Giant Cell Arteritis


Quiz: Do You Understand Giant Cell Arteritis?

Test your knowledge by answering the following questions:


Unlike arthritis, giant cell arteritis is a medical emergency.

Unlike arthritis, giant cell arteritis is a medical emergency, because inflammation of the arteries can cut off the blood supplies to tissues and organs in the body.

Pain in the hip girdle is not a symptom of giant cell arteritis.

Often, the first symptoms of giant cell arteritis go unnoticed, until people start experiencing flu-like symptoms, headaches, sore muscles, jaw claudication, weight loss and pain in the neck, shoulders and hip girdle. Following initial symptoms, many people experience pain in one or both temples, to the point where it hurts to lay your head on a pillow.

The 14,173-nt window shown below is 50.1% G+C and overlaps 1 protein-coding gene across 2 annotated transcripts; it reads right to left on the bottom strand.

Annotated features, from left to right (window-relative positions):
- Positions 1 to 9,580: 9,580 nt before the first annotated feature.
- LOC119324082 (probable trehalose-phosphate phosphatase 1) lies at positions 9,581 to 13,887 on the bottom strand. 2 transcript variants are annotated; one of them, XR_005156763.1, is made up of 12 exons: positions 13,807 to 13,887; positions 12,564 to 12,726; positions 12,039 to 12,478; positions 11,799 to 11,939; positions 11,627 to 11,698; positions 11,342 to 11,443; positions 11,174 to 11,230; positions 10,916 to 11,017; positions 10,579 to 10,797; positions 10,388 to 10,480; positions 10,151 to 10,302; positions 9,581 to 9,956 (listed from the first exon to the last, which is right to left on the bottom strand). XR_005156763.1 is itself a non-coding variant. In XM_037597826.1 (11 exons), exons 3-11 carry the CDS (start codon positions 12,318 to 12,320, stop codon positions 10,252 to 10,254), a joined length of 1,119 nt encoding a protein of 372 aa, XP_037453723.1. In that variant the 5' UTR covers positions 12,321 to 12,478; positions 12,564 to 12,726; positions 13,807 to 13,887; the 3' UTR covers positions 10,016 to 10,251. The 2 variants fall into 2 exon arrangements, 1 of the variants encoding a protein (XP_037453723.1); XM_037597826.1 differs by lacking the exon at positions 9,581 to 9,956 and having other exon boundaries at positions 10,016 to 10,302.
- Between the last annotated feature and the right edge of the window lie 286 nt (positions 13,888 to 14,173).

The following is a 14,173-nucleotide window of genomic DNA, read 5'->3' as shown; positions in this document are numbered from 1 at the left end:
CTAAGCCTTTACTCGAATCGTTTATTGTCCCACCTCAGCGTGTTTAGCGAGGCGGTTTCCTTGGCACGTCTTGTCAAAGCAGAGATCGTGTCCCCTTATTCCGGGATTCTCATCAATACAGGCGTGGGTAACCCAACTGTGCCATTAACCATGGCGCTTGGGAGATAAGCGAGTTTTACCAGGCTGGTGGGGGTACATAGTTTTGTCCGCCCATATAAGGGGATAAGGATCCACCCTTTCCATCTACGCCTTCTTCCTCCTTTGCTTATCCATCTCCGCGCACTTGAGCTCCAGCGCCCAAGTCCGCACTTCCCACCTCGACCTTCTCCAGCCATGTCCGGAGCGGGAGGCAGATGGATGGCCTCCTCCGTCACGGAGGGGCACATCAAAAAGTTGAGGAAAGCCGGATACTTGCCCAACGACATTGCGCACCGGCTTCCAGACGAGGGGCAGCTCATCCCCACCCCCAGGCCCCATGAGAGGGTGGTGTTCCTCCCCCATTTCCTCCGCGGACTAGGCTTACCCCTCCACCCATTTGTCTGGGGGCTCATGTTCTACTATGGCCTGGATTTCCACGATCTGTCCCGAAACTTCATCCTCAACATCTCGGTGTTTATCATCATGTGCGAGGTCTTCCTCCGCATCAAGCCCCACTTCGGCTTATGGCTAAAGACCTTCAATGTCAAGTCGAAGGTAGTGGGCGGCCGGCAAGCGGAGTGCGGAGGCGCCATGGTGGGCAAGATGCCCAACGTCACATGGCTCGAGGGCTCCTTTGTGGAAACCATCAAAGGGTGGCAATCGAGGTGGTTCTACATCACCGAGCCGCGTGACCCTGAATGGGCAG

If left untreated, GCA can lead to stroke.

If left untreated, GCA can cause vision loss, complete blindness or stroke, so it’s important to seek medical care immediately if you think you might have this condition.

A low dose of prednisone is probably what your rheumatologist will recommend.

If your doctor or specialist suspects you have giant cell arteritis and confirms the diagnosis, it will be recommended that you go on high dose prednisone. Prednisone is an extremely effective treatment for this condition. Typically, your specialist will recommend a dose of one milligram per kilogram of prednisone.

Prednisone often has side effects that patients need to manage.

When patients go on high-dose prednisone for giant cell arteritis, one of the biggest management problems is handling the side effects from the prednisone. It’s important that you see your specialist to discuss about lifestyle and other medications that can minimize the side effects of long-term, high-dose prednisone.